(20)
According to the rule of the solution expressions and boundary conditions (12) and (13), we choose the initial approximations as follows:
$$\begin{aligned}& f_{0}(\eta)=\frac{1}{\lambda}\bigl(1-e^{-\lambda\eta}\bigr), \end{aligned}$$
(21)
$$\begin{aligned}& g_{0}(\eta)=\frac{c}{\lambda}\bigl(1-e^{-\lambda\eta}\bigr), \end{aligned}$$
(22)
$$\begin{aligned}& \theta_{0}(\eta)=e^{-\lambda\eta}. \end{aligned}$$
(23)
Choosing the auxiliary linear operator as follows:
$$\begin{aligned}& \mathscr{L}_{f}=\frac{\partial^{3}}{\partial\eta^{3}}-\lambda ^{2} \frac{\partial}{\partial\eta}, \end{aligned}$$
(24)
$$\begin{aligned}& \mathscr{L}_{g}=\frac{\partial^{3}}{\partial\eta^{3}}-\lambda ^{2} \frac{\partial}{\partial\eta}, \end{aligned}$$
(25)
$$\begin{aligned}& \mathscr{L}_{\theta}=\frac{\partial^{2}}{\partial\eta ^{2}}-\lambda^{2}\theta, \end{aligned}$$
(26)
where λ is the spatial parameter, which is chosen based on the solution properties at infinity and can be used to controlled solution convergence. We have set \(\lambda=1\) in our paper.
The corresponding coefficients in (18)-(20) are obtained by means of the HAM as
$$\begin{aligned}& \hat{A}_{0,0}^{k}=\chi_{k} \hat{A}_{0,0}^{k-1}+ \sum_{j=2}^{k+1} \sum _{q=1}^{k+1}\Gamma_{q,j}^{k} \biggl[(j-1) \omega_{j,0}^{q} -\frac {1}{\lambda} \omega_{j,1}^{q} \biggr] \\& \hphantom{\hat{A}_{0,0}^{k}=}{}-\sum_{q=0}^{k} \frac{1}{\lambda} \Delta_{q,1}^{k} \omega_{1,1}^{q} +\sum_{j=2}^{k+1}(j-1) \Gamma_{0,j}^{k} \omega _{j,0}^{0} , \end{aligned}$$
(27)
$$\begin{aligned}& \hat{A}_{0,1}^{k}=\chi_{k} \sigma_{0,1}^{k-1} \hat{A}_{0,1}^{k-1} +\sum_{j=2}^{k+1} \sum_{q=1}^{k+1}\frac{1}{\lambda}\Gamma _{q,j}^{k} \omega_{j,1}^{q} +\sum _{q=0}^{k}\frac{1}{\lambda} \Delta _{q,1}^{k} \omega_{1,1}^{q} - \sum _{j=2}^{k+1} \sum_{q=0}^{k+1}j \Gamma_{q,j}^{k} \omega_{j,0}^{q} , \end{aligned}$$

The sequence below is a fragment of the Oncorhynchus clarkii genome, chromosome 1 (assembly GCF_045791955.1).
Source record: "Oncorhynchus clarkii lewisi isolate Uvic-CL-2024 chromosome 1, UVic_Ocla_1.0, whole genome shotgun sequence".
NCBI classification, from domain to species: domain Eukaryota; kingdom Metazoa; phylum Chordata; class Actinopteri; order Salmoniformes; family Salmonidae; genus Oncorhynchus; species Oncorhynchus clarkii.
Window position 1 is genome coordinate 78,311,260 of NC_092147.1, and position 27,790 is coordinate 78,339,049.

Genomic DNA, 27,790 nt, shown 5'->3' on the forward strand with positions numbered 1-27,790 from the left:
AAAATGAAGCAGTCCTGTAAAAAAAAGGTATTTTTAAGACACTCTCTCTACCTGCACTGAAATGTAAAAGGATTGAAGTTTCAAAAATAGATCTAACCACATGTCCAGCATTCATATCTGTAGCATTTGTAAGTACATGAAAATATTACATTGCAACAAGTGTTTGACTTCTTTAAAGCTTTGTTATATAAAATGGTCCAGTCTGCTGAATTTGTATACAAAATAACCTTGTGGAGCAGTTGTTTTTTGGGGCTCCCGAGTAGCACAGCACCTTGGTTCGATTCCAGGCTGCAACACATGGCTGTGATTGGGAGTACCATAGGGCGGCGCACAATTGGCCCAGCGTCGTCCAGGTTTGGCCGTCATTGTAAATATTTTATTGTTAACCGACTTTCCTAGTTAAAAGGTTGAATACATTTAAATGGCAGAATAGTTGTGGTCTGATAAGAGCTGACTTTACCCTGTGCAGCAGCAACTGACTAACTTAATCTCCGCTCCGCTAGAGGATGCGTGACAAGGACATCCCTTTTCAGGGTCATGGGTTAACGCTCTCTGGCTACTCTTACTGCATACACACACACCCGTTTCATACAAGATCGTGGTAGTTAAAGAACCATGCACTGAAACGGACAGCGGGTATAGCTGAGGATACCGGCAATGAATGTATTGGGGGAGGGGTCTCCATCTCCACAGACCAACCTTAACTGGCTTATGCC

(28)
$$\begin{aligned}& \hat{A}_{0,j}^{k}=0 \quad (2 \leq j \leq k+1), \end{aligned}$$
(29)
$$\begin{aligned}& \hat{A}_{i,1}^{k}=\chi_{k} \sigma_{i,1}^{k-1} \hat {A}_{i,1}^{k-1} + \sum_{q=\max{[0,i-1]}}^{k} \Delta_{q,1}^{k} \omega _{1,i}^{q} \quad (1 \leq i \leq k+1) , \end{aligned}$$
(30)
$$\begin{aligned}& \hat{A}_{i,j}^{k}=\chi_{k} \sigma_{i,j}^{k-1} \hat {A}_{i,j}^{k-1} + \sum_{q=i}^{k+1} \Gamma_{q,j}^{k} \omega_{j,i}^{q} \quad (1 \leq i \leq k+1, 2 \leq j \leq k+1 ) , \end{aligned}$$
(31)
$$\begin{aligned}& \hat{B}_{0,0}^{k}=\chi_{k} \hat{B}_{0,0}^{k-1}+ \sum_{j=2}^{k+1} \sum _{q=1}^{k+1}\Theta_{q,j}^{k} \biggl[(j-1) \omega_{j,0}^{q} -\frac {1}{\lambda} \omega_{j,1}^{q} \biggr] \\& \hphantom{\hat{B}_{0,0}^{k}=}{}-\sum_{q=0}^{k} \frac{1}{\lambda} \Lambda_{q,1}^{k} \omega_{1,1}^{q} +\sum_{j=2}^{k+1}(j-1) \Theta_{0,j}^{k} \omega _{j,0}^{0}, \end{aligned}$$
(32)
$$\begin{aligned}& \hat{B}_{0,1}^{k}=\chi_{k} \sigma_{0,1}^{k-1} \hat{B}_{0,1}^{k-1} +\sum_{j=2}^{k+1} \sum_{q=1}^{k+1}\frac{1}{\lambda}\Theta _{q,j}^{k} \omega_{j,1}^{q} \\& \hphantom{\hat{B}_{0,1}^{k}=}{}+\sum _{q=0}^{k}\frac{1}{\lambda} \Lambda _{q,1}^{k} \omega_{1,1}^{q}- \sum _{j=2}^{k+1} \sum_{q=0}^{k+1}j \Theta_{q,j}^{k} \omega_{j,0}^{q}, \end{aligned}$$
(33)
$$\begin{aligned}& \hat{B}_{0,j}^{k}=0 \quad (2 \leq j \leq k+1) , \end{aligned}$$
(34)
$$\begin{aligned}& \hat{B}_{i,1}^{k}=\chi_{k} \sigma_{i,1}^{k-1} \hat {B}_{i,1}^{k-1} + \sum_{q=\max{[0,i-1]}}^{k} \Lambda_{q,1}^{k} \omega _{1,i}^{q} \quad (1 \leq i \leq k+1) , \end{aligned}$$
(35)
$$\begin{aligned}& \hat{B}_{i,j}^{k}=\chi_{k} \sigma_{i,j}^{k-1} \hat {B}_{i,j}^{k-1} + \sum_{q=i}^{k+1} \Theta_{q,j}^{k} \omega_{j,i}^{q} \quad (1 \leq i \leq k+1, 2 \leq j \leq k+1 ), \end{aligned}$$
(36)
$$\begin{aligned}& \hat{C}_{0,1}^{k}=\chi_{k} \sigma_{0,1}^{k-1} \hat{C}_{0,1}^{k-1} -\sum_{j=2}^{k+1} \sum_{q=0}^{k+1}\Psi_{q,j}^{k} \delta_{j,0}^{q}, \end{aligned}$$
(37)
$$\begin{aligned}& \hat{C}_{i,1}^{k}=\chi_{k} \delta_{i,1}^{k-1} \hat {C}_{i,1}^{k-1} + \sum_{q=\max{[0,i-1]}}^{k} \Omega_{q,1}^{k} \delta _{1,i}^{q}\quad (1 \leq i \leq k+1) , \end{aligned}$$
(38)
$$\begin{aligned}& \hat{C}_{0,j}^{k}=0 \quad (2 \leq j \leq k+1), \end{aligned}$$
(39)
$$\begin{aligned}& \hat{C}_{i,j}^{k}=\chi_{k} \delta_{i,j}^{k-1} \hat {C}_{i,j}^{k-1} + \sum_{q=i}^{k+1} \Psi_{q,j}^{k} \delta_{j,i}^{q}\quad (1 \leq i \leq k+1, 2 \leq j \leq k+1 ), \end{aligned}$$